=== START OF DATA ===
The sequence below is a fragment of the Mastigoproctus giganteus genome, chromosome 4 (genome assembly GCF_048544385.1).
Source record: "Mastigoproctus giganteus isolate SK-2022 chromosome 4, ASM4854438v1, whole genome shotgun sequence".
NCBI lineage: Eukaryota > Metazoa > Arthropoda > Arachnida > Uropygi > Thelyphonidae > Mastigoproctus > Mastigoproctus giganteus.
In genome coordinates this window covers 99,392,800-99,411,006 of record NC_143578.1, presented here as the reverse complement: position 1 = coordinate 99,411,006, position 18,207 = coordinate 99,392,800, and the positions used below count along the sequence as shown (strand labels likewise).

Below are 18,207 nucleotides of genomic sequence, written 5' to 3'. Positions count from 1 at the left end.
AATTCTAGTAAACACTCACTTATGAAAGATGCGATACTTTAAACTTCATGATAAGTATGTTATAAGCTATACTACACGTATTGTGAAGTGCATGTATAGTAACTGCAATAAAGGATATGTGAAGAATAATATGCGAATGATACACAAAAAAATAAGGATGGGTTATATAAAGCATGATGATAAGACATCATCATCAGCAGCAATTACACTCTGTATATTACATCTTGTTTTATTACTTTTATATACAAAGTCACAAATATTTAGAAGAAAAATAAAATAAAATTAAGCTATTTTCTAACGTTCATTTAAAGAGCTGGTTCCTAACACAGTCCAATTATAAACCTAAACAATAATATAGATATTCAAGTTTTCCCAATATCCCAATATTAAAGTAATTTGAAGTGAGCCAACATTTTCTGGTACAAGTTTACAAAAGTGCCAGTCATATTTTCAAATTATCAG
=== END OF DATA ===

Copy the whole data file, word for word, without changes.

The sequence below is a fragment of the Mastigoproctus giganteus genome, chromosome 4 (genome assembly GCF_048544385.1).
Source record: "Mastigoproctus giganteus isolate SK-2022 chromosome 4, ASM4854438v1, whole genome shotgun sequence".
NCBI lineage: Eukaryota > Metazoa > Arthropoda > Arachnida > Uropygi > Thelyphonidae > Mastigoproctus > Mastigoproctus giganteus.
In genome coordinates this window covers 99,392,800-99,411,006 of record NC_143578.1, presented here as the reverse complement: position 1 = coordinate 99,411,006, position 18,207 = coordinate 99,392,800, and the positions used below count along the sequence as shown (strand labels likewise).

Below are 18,207 nucleotides of genomic sequence, written 5' to 3'. Positions count from 1 at the left end.
AATTCTAGTAAACACTCACTTATGAAAGATGCGATACTTTAAACTTCATGATAAGTATGTTATAAGCTATACTACACGTATTGTGAAGTGCATGTATAGTAACTGCAATAAAGGATATGTGAAGAATAATATGCGAATGATACACAAAAAAATAAGGATGGGTTATATAAAGCATGATGATAAGACATCATCATCAGCAGCAATTACACTCTGTATATTACATCTTGTTTTATTACTTTTATATACAAAGTCACAAATATTTAGAAGAAAAATAAAATAAAATTAAGCTATTTTCTAACGTTCATTTAAAGAGCTGGTTCCTAACACAGTCCAATTATAAACCTAAACAATAATATAGATATTCAAGTTTTCCCAATATCCCAATATTAAAGTAATTTGAAGTGAGCCAACATTTTCTGGTACAAGTTTACAAAAGTGCCAGTCATATTTTCAAATTATCAG